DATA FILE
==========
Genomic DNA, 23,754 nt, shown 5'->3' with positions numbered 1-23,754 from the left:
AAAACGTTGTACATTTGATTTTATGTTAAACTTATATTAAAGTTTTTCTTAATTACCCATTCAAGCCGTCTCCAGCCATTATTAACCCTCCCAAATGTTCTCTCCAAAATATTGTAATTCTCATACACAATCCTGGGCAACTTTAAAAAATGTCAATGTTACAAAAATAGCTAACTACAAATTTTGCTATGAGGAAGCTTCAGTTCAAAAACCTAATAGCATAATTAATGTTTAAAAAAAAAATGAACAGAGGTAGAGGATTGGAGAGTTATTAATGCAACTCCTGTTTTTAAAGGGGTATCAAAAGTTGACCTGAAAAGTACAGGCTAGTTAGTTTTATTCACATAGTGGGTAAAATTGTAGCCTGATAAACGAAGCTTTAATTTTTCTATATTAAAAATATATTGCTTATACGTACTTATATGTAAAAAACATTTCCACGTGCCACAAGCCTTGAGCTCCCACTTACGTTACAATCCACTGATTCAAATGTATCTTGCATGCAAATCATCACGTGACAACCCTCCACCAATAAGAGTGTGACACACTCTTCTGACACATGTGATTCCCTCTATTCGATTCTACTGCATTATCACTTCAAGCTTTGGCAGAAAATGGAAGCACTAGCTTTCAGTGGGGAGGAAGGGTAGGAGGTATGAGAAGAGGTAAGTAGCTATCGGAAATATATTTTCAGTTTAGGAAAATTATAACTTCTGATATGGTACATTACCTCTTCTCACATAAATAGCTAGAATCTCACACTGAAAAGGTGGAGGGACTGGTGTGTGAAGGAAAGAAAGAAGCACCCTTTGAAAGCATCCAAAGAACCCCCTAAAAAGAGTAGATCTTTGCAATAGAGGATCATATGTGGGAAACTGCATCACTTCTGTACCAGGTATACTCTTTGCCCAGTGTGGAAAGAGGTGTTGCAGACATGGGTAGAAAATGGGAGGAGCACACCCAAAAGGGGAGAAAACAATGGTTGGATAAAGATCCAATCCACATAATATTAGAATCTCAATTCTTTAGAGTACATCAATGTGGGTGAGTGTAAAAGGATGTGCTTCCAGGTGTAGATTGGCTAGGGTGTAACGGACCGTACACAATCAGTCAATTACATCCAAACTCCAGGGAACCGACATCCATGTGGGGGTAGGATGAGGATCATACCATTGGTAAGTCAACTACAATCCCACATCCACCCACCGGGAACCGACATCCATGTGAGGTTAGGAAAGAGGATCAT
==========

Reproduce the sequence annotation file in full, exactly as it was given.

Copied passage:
Genomic DNA, 23,754 nt, shown 5'->3' with positions numbered 1-23,754 from the left:
AAAACGTTGTACATTTGATTTTATGTTAAACTTATATTAAAGTTTTTCTTAATTACCCATTCAAGCCGTCTCCAGCCATTATTAACCCTCCCAAATGTTCTCTCCAAAATATTGTAATTCTCATACACAATCCTGGGCAACTTTAAAAAATGTCAATGTTACAAAAATAGCTAACTACAAATTTTGCTATGAGGAAGCTTCAGTTCAAAAACCTAATAGCATAATTAATGTTTAAAAAAAAAATGAACAGAGGTAGAGGATTGGAGAGTTATTAATGCAACTCCTGTTTTTAAAGGGGTATCAAAAGTTGACCTGAAAAGTACAGGCTAGTTAGTTTTATTCACATAGTGGGTAAAATTGTAGCCTGATAAACGAAGCTTTAATTTTTCTATATTAAAAATATATTGCTTATACGTACTTATATGTAAAAAACATTTCCACGTGCCACAAGCCTTGAGCTCCCACTTACGTTACAATCCACTGATTCAAATGTATCTTGCATGCAAATCATCACGTGACAACCCTCCACCAATAAGAGTGTGACACACTCTTCTGACACATGTGATTCCCTCTATTCGATTCTACTGCATTATCACTTCAAGCTTTGGCAGAAAATGGAAGCACTAGCTTTCAGTGGGGAGGAAGGGTAGGAGGTATGAGAAGAGGTAAGTAGCTATCGGAAATATATTTTCAGTTTAGGAAAATTATAACTTCTGATATGGTACATTACCTCTTCTCACATAAATAGCTAGAATCTCACACTGAAAAGGTGGAGGGACTGGTGTGTGAAGGAAAGAAAGAAGCACCCTTTGAAAGCATCCAAAGAACCCCCTAAAAAGAGTAGATCTTTGCAATAGAGGATCATATGTGGGAAACTGCATCACTTCTGTACCAGGTATACTCTTTGCCCAGTGTGGAAAGAGGTGTTGCAGACATGGGTAGAAAATGGGAGGAGCACACCCAAAAGGGGAGAAAACAATGGTTGGATAAAGATCCAATCCACATAATATTAGAATCTCAATTCTTTAGAGTACATCAATGTGGGTGAGTGTAAAAGGATGTGCTTCCAGGTGTAGATTGGCTAGGGTGTAACGGACCGTACACAATCAGTCAATTACATCCAAACTCCAGGGAACCGACATCCATGTGGGGGTAGGATGAGGATCATACCATTGGTAAGTCAACTACAATCCCACATCCACCCACCGGGAACCGACATCCATGTGAGGTTAGGAAAGAGGATCAT